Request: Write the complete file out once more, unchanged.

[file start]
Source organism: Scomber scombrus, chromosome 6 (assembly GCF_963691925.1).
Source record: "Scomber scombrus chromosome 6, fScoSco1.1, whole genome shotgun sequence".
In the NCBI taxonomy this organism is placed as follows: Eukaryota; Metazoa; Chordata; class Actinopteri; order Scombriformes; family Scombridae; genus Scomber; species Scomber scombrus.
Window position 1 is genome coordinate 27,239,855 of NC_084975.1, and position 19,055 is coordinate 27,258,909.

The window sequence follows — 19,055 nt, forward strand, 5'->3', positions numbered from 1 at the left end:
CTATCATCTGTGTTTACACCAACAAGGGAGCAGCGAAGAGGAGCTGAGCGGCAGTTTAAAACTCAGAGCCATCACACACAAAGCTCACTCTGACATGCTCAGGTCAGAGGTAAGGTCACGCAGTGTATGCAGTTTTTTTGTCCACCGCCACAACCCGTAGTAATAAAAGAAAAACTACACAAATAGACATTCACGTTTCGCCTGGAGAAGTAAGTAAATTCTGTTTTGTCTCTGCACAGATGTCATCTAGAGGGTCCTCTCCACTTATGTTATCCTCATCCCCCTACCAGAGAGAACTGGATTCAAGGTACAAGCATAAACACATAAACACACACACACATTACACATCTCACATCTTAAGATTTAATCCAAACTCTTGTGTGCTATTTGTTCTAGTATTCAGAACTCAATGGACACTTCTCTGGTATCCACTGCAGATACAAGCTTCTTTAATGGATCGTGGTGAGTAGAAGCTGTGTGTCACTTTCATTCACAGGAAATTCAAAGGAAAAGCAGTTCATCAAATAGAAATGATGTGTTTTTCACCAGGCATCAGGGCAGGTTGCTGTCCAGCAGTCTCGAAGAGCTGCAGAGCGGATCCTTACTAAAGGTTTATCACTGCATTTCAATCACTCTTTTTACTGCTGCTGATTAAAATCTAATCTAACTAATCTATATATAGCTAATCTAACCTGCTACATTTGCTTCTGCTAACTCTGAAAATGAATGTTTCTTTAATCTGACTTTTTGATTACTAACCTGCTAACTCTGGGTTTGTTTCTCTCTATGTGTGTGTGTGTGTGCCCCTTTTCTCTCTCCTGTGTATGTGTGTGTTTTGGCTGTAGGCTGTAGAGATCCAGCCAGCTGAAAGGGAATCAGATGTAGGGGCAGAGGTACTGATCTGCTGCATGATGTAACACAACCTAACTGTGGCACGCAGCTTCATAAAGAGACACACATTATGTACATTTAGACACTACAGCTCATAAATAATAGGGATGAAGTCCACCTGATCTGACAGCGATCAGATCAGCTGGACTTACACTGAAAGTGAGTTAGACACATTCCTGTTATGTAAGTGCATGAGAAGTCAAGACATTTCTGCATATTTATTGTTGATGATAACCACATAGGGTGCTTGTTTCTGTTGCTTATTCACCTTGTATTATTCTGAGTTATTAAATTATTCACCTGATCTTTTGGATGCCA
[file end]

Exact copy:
Source organism: Scomber scombrus, chromosome 6 (assembly GCF_963691925.1).
Source record: "Scomber scombrus chromosome 6, fScoSco1.1, whole genome shotgun sequence".
In the NCBI taxonomy this organism is placed as follows: Eukaryota; Metazoa; Chordata; class Actinopteri; order Scombriformes; family Scombridae; genus Scomber; species Scomber scombrus.
Window position 1 is genome coordinate 27,239,855 of NC_084975.1, and position 19,055 is coordinate 27,258,909.

The window sequence follows — 19,055 nt, forward strand, 5'->3', positions numbered from 1 at the left end:
CTATCATCTGTGTTTACACCAACAAGGGAGCAGCGAAGAGGAGCTGAGCGGCAGTTTAAAACTCAGAGCCATCACACACAAAGCTCACTCTGACATGCTCAGGTCAGAGGTAAGGTCACGCAGTGTATGCAGTTTTTTTGTCCACCGCCACAACCCGTAGTAATAAAAGAAAAACTACACAAATAGACATTCACGTTTCGCCTGGAGAAGTAAGTAAATTCTGTTTTGTCTCTGCACAGATGTCATCTAGAGGGTCCTCTCCACTTATGTTATCCTCATCCCCCTACCAGAGAGAACTGGATTCAAGGTACAAGCATAAACACATAAACACACACACACATTACACATCTCACATCTTAAGATTTAATCCAAACTCTTGTGTGCTATTTGTTCTAGTATTCAGAACTCAATGGACACTTCTCTGGTATCCACTGCAGATACAAGCTTCTTTAATGGATCGTGGTGAGTAGAAGCTGTGTGTCACTTTCATTCACAGGAAATTCAAAGGAAAAGCAGTTCATCAAATAGAAATGATGTGTTTTTCACCAGGCATCAGGGCAGGTTGCTGTCCAGCAGTCTCGAAGAGCTGCAGAGCGGATCCTTACTAAAGGTTTATCACTGCATTTCAATCACTCTTTTTACTGCTGCTGATTAAAATCTAATCTAACTAATCTATATATAGCTAATCTAACCTGCTACATTTGCTTCTGCTAACTCTGAAAATGAATGTTTCTTTAATCTGACTTTTTGATTACTAACCTGCTAACTCTGGGTTTGTTTCTCTCTATGTGTGTGTGTGTGTGCCCCTTTTCTCTCTCCTGTGTATGTGTGTGTTTTGGCTGTAGGCTGTAGAGATCCAGCCAGCTGAAAGGGAATCAGATGTAGGGGCAGAGGTACTGATCTGCTGCATGATGTAACACAACCTAACTGTGGCACGCAGCTTCATAAAGAGACACACATTATGTACATTTAGACACTACAGCTCATAAATAATAGGGATGAAGTCCACCTGATCTGACAGCGATCAGATCAGCTGGACTTACACTGAAAGTGAGTTAGACACATTCCTGTTATGTAAGTGCATGAGAAGTCAAGACATTTCTGCATATTTATTGTTGATGATAACCACATAGGGTGCTTGTTTCTGTTGCTTATTCACCTTGTATTATTCTGAGTTATTAAATTATTCACCTGATCTTTTGGATGCCA